providing that it is for 'domestic' purposes -
for the rear garden. You can concrete the
whole lot over if you want.
you build a new driveway which will cross a
pavement or verge, then you will need the
permission of your council's Highways
From 1 October
2008 there are new rules for householders if you
want to pave over your front gardens.
You will NOT need planning permission if a new
driveway uses or porous surfacing which allows
water to drain through. This will include
surfacing such as gravel, shingle, permeable
concrete, block paving or porous asphalt. Also
if the rainwater is directed to a nearby lawn or
border to drain naturally. HOWEVER - If the
surface to be covered is more than five square
metres planning permission will be needed for
laying traditional, impermeable driveways that
do not control rainwater running off onto roads.
You will also
need Highways Dept. permission and possibly
planning permission if you wish to make a new or
wider access onto a trunk or other classified
You do not
need Planning Permission for a garden shed or
summer house **
or a swimming
or sauna cabin
kennel or other animal enclosure!
or a garden
need permission for a domestic oil storage tank
- or other such container - if the capacity is
more than 3,500L. or if it is more than 3m high.
(**Restrictions to the above)
A building or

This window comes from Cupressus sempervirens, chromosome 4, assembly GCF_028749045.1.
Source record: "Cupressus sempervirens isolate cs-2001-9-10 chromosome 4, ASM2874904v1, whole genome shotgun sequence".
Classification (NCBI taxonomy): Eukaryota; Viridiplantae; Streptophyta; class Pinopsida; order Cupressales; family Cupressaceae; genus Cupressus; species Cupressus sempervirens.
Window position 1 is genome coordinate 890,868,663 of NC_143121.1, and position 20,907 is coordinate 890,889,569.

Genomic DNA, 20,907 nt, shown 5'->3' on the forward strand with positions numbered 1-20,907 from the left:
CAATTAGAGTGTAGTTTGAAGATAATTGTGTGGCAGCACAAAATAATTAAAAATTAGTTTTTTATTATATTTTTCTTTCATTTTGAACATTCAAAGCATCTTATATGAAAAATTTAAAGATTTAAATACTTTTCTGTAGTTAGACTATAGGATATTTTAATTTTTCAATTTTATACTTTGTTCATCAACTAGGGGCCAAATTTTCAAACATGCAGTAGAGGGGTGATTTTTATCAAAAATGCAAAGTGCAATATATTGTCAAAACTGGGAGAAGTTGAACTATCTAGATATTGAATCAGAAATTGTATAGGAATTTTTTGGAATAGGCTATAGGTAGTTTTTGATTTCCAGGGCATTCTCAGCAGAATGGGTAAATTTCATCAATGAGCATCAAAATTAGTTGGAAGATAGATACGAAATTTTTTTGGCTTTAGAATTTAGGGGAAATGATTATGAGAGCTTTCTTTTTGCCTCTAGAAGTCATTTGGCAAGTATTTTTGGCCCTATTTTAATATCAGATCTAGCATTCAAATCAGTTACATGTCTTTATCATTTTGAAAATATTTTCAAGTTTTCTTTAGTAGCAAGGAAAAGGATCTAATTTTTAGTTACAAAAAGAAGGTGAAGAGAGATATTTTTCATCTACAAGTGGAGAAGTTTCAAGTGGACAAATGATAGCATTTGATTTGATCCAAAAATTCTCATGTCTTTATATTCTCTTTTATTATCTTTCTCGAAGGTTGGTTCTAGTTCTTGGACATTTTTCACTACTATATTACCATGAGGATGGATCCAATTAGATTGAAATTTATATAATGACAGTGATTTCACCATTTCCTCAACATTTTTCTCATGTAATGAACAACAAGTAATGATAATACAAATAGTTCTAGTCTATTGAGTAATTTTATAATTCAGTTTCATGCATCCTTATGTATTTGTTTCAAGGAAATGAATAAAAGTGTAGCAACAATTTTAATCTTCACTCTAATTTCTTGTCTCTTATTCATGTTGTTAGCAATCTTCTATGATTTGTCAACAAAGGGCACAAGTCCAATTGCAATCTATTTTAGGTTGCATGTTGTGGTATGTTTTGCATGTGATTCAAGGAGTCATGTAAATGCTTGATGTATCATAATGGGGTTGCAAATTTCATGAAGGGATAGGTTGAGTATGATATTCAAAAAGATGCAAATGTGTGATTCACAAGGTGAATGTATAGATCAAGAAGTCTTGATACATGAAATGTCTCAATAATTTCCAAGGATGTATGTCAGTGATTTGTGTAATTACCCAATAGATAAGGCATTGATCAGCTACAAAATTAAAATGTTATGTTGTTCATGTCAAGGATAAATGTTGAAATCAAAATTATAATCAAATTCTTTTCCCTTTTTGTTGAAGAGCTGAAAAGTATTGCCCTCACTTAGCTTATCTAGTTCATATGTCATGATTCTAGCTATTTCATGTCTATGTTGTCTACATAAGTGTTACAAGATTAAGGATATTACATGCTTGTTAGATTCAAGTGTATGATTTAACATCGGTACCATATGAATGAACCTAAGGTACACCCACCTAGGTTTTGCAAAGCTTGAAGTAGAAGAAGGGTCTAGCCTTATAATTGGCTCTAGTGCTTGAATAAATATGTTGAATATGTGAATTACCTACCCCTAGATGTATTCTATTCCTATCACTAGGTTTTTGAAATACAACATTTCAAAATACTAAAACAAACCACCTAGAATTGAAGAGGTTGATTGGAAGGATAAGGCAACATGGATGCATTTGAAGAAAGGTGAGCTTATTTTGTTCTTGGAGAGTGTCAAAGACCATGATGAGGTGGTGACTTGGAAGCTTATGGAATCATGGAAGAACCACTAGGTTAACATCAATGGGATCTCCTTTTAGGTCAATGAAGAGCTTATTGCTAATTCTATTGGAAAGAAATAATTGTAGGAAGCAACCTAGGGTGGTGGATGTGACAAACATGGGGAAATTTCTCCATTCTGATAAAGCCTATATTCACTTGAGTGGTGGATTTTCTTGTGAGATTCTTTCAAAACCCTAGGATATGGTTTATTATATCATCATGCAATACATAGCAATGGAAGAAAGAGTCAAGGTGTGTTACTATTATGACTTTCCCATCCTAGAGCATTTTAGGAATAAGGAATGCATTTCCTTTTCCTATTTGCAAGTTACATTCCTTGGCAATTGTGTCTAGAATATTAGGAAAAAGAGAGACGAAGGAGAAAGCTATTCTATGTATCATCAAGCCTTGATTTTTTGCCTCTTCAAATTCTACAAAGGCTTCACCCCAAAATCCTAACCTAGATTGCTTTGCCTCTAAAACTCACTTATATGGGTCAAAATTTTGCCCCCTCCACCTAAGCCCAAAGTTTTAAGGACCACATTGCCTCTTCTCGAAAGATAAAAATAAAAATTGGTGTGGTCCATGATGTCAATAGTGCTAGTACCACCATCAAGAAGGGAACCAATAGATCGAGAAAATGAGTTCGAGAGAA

other structure must not be nearer to any
highway, than the nearest part of the 'house'.
(Unless the 'structure' is more than 20m from
that highway incl. bridleways, footpaths and
byways.) Otherwise, a planning application is
If more than
half of the area of land around the 'house' is
covered by the structure, then it will
require planning consent
structure is used for any commercial use
whatever - including parking a commercial
vehicle - then planning consent must be
If the shed or
structure is more than 3.00m high (4m for a
ridged roof) you will need permission.
and garages to be single storey with maximum
eaves height of 2.5 metres and maximum overall
height of four metres with a dual pitched roof
or three metres for any other roof.
2.5 metres if the building is within two metres
of a boundary.
If the 'house
is a listed property you will need planning
Maisonettes (I didn't make these rules - complain
to the government!)
planning permission for....
any garden shed, or any greenhouse!
standing - such as a patio!
Any wall or
Any other work
that would materially alter the appearance of
your flat or maisonette.
Consult with your
you start any work. They do have rights
- even if planning permission is not required for
your own particular project. For instance,
there is a legal right to light in
some circumstances. There must be a moral right to
light in all circumstances. Go and have a cup of
coffee: Talk it over first.
consent procedure can take up to 8 weeks -
The Planning Department of your local council will
require 'an application' together with some fairly
detailed plans (Oh, and a fee!) They will write to
your neighbours about your application, and will
also publish your application in the local press.
It is always a good idea to consult with your
planning department, before drawing up any plans.
Local councils are usually quite helpful these
days. It depends upon the individual of course.
But then doesn't everything?
These are guidelines based upon our interpretation
of the various planning regulations. I hate to say
this but, DO CONSULT A LAWYER if in any doubt!